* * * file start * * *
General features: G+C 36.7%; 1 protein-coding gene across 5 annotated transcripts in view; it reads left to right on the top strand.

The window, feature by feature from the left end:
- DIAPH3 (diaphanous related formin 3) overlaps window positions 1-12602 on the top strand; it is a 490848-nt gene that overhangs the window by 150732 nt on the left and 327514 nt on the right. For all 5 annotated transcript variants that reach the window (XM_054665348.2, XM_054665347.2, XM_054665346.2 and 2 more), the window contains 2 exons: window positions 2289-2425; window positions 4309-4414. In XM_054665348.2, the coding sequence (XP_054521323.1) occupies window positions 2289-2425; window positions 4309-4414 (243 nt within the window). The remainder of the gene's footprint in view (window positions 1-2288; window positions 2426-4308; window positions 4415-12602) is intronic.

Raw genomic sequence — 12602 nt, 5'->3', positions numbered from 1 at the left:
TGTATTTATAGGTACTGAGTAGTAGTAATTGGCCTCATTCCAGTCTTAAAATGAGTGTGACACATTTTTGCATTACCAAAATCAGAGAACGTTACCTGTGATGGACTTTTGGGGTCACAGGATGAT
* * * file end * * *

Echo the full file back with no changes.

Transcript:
General features: G+C 36.7%; 1 protein-coding gene across 5 annotated transcripts in view; it reads left to right on the top strand.

The window, feature by feature from the left end:
- DIAPH3 (diaphanous related formin 3) overlaps window positions 1-12602 on the top strand; it is a 490848-nt gene that overhangs the window by 150732 nt on the left and 327514 nt on the right. For all 5 annotated transcript variants that reach the window (XM_054665348.2, XM_054665347.2, XM_054665346.2 and 2 more), the window contains 2 exons: window positions 2289-2425; window positions 4309-4414. In XM_054665348.2, the coding sequence (XP_054521323.1) occupies window positions 2289-2425; window positions 4309-4414 (243 nt within the window). The remainder of the gene's footprint in view (window positions 1-2288; window positions 2426-4308; window positions 4415-12602) is intronic.

Raw genomic sequence — 12602 nt, 5'->3', positions numbered from 1 at the left:
TGTATTTATAGGTACTGAGTAGTAGTAATTGGCCTCATTCCAGTCTTAAAATGAGTGTGACACATTTTTGCATTACCAAAATCAGAGAACGTTACCTGTGATGGACTTTTGGGGTCACAGGATGAT